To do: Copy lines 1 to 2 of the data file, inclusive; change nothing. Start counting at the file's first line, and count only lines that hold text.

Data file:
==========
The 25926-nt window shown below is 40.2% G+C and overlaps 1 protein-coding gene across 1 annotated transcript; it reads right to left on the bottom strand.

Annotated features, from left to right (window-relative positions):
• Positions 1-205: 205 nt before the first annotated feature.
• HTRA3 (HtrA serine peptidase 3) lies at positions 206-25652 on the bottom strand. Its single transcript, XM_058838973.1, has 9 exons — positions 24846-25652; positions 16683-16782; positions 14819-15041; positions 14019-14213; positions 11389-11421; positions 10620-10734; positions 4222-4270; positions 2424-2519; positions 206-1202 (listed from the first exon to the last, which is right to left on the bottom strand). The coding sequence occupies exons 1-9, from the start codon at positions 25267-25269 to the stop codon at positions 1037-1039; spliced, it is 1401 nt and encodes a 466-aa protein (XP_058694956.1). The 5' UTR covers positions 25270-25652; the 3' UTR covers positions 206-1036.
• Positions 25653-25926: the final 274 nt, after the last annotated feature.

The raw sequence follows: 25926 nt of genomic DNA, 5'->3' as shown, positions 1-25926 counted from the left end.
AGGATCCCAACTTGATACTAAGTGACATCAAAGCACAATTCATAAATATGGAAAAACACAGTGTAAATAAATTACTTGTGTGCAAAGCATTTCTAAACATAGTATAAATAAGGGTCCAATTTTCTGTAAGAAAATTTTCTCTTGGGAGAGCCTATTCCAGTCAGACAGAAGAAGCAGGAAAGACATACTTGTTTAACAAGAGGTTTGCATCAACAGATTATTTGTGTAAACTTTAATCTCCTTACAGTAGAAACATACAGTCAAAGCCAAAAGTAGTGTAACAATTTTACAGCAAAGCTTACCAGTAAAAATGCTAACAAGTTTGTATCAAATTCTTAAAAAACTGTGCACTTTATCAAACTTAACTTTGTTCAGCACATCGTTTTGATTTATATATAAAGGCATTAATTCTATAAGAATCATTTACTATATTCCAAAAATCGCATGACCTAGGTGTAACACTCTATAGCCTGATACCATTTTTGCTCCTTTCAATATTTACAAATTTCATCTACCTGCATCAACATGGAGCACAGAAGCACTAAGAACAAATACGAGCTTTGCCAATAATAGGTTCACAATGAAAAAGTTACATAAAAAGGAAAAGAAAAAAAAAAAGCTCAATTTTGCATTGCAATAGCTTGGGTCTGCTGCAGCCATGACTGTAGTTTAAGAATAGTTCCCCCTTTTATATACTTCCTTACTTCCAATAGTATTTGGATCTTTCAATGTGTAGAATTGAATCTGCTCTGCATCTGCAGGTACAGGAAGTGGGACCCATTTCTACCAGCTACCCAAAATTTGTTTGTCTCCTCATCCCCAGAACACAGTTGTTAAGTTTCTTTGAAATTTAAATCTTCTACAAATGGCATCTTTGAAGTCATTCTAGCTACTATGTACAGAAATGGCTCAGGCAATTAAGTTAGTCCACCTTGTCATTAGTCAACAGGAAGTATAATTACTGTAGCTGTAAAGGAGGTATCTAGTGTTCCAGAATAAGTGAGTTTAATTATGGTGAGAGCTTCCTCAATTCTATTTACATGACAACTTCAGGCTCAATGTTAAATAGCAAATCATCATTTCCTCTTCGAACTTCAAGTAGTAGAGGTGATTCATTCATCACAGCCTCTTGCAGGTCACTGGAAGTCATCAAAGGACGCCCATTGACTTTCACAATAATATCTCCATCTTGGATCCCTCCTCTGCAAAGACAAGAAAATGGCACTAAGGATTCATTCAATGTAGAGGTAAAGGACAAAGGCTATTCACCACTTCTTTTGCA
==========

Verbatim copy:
The 25926-nt window shown below is 40.2% G+C and overlaps 1 protein-coding gene across 1 annotated transcript; it reads right to left on the bottom strand.

Annotated features, from left to right (window-relative positions):